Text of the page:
Who is Hasselback?
Actually, it’s not a who but a what/where question. Hasselback potatoes came into existence in Stockholm, Sweden at the hotel Hasselbacken. The hotel opened as a tavern in 1798 and today is famous with tourists fine dining, and ambience.
Hasselback aficionados debate the first time these dressed up spuds appeared. The team at Culinaria credits Leif Elisson for the creative knife work.
It was in 1953, when student chef Leif Elisson took his creativity into potato preparation. He simply cut them halfway through in small slices, making what looked like an accordion or fan. Roasting them in the oven with butter resulted in a crispy skin and creamy interior, an elegant display worthy of fine dining. They were called Hasselbackspotatis.
Few argue over the beauty and functionality of Hasselbacks. The thin potato slices hold butter, salt and pepper during baking and give the perfect balance of crunch and creaminess.
We tested several slice techniques and depths. Deep cuts create the most dramatic fan and maximizes cooking surface area. The danger is cutting all the way through the potato, but that is avoidable with focus. A quick hack it to set a wooden chopstick on either side of the potato to create a knife block. After one or two, I didn’t find this to be worth the effort or the wear and tear on my knife. But it is a great way to get the hang of this cut.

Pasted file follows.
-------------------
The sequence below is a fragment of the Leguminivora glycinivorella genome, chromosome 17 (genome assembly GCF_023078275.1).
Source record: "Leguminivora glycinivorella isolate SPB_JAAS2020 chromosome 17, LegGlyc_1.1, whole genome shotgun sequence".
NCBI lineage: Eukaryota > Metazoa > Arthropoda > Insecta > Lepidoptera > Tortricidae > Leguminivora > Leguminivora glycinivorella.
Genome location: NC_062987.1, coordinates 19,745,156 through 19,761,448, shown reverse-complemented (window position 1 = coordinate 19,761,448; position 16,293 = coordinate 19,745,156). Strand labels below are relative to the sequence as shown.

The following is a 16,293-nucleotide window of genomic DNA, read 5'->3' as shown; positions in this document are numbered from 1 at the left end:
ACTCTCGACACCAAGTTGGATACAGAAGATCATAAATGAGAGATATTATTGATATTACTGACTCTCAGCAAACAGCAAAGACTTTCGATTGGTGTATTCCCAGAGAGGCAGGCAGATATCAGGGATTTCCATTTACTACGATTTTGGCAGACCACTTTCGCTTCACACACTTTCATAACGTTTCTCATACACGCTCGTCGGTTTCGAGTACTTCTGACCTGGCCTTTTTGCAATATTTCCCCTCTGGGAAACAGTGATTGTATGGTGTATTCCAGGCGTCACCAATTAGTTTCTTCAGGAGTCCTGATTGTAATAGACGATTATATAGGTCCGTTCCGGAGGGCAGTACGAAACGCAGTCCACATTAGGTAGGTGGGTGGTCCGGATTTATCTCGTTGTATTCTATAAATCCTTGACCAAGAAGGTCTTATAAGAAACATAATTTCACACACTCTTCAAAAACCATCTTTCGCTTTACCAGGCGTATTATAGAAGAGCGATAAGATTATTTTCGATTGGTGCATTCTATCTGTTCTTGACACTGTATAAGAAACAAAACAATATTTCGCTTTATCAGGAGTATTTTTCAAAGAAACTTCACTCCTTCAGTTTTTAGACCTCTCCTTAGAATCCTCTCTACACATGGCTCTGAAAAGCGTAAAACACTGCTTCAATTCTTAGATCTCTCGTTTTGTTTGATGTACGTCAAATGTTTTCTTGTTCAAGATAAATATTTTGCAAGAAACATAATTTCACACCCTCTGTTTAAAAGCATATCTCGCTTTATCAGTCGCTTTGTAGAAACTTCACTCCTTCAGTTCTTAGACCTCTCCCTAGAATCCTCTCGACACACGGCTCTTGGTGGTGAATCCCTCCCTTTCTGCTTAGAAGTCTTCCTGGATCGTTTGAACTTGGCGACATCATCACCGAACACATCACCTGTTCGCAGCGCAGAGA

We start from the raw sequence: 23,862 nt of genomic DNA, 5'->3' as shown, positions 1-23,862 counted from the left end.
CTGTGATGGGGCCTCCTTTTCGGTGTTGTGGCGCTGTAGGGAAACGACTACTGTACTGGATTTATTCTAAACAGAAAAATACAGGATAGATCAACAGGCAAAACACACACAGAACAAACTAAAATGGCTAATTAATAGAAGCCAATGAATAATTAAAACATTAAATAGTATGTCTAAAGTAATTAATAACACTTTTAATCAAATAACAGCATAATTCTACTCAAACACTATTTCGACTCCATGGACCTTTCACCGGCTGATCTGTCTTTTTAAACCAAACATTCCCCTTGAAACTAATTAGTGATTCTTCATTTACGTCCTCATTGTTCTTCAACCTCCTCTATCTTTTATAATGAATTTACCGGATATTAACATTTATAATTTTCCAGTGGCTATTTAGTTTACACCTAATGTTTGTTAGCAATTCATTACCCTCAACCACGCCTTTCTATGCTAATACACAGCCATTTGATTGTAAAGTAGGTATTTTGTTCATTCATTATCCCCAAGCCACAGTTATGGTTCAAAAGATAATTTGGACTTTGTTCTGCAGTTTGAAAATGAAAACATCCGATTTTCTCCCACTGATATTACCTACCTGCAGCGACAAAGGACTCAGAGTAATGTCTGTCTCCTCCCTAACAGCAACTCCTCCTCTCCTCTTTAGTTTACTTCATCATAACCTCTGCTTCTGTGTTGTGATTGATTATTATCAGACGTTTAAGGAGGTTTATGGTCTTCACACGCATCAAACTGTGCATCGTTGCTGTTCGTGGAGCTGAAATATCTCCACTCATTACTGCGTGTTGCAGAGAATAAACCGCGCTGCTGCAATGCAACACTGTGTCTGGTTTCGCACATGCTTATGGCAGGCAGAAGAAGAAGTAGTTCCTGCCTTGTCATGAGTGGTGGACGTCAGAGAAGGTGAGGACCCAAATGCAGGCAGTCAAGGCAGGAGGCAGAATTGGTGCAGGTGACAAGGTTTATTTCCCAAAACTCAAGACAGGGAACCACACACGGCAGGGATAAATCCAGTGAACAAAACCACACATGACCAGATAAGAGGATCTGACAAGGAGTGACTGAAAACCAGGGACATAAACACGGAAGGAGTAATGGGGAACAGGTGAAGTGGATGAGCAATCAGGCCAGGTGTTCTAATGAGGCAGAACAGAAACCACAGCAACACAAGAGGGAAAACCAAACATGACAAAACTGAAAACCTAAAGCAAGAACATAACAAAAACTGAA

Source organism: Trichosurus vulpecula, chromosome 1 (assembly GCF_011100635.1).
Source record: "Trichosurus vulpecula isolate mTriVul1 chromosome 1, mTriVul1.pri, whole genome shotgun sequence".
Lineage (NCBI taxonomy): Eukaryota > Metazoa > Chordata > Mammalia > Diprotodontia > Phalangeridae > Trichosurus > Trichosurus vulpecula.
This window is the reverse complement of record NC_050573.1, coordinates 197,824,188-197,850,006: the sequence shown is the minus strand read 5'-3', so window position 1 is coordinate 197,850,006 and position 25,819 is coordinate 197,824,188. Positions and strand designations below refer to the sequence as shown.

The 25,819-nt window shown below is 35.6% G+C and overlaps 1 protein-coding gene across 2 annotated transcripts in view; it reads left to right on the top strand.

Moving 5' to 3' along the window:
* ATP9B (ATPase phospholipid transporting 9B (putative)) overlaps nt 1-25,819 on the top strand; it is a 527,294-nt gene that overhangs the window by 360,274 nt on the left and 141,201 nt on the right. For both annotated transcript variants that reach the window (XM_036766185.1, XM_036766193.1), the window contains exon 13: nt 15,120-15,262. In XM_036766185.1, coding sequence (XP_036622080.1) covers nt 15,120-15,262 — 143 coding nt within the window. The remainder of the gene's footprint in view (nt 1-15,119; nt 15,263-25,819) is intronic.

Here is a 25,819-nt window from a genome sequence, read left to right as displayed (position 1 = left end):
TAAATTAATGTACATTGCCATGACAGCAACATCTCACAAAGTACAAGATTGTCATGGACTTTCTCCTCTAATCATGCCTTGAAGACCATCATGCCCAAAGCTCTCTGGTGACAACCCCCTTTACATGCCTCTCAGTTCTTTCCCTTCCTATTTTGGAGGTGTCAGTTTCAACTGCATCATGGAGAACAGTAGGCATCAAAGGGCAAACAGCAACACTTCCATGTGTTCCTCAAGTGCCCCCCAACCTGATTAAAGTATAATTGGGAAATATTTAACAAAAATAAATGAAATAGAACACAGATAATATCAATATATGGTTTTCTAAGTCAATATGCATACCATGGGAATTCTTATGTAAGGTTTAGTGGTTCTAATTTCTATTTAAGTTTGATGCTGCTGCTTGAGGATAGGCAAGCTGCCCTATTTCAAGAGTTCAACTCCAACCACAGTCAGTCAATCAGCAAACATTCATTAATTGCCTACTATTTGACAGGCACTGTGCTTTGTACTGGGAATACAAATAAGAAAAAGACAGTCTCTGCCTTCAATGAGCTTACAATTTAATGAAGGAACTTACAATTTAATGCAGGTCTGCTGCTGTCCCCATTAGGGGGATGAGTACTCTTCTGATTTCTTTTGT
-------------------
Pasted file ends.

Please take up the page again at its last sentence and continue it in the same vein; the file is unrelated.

Hasselback potatoes—sweet side
To make beautiful sweet potatoes Hasselback-style, consider cutting slightly wider slices since sweet potatoes tend to be more fragile. Or, cut them paper thin and serve these as an appetizer where guests can tear off a sweet potato petal. This version features butter, Parmesan cheese and rosemary.
For a wood-fired show-stopper try Hasselback potatoes made from creamy golds. It’s a great way to prepare potatoes for guests. Bake the potatoes ahead of time, let them cool, gently spread the potato slices, add fillings: cheese, garlic, bacon bits, sour cream, chives. Then slide them back in the oven for melting and crisping just before you serve. (See our previous blog for more beautiful oven-roasted potatoes.)
These are worth making even if you don’t own a wood-fired oven so we tested russets in a conventional oven at 400°. The Hasselback russets pictured below were baked in a conventional oven with an au gratin sauce. The fan-cut potatoes baked in a lightly oiled dish, dressed with a sauce of sour cream, grated cheddar, garlic salt, and fresh thyme. The potatoes baked under foil for an hour at 400 then baked uncovered to crisp for another 30 minutes. They were delicious–just missing the additional flavor that results from wood-firing.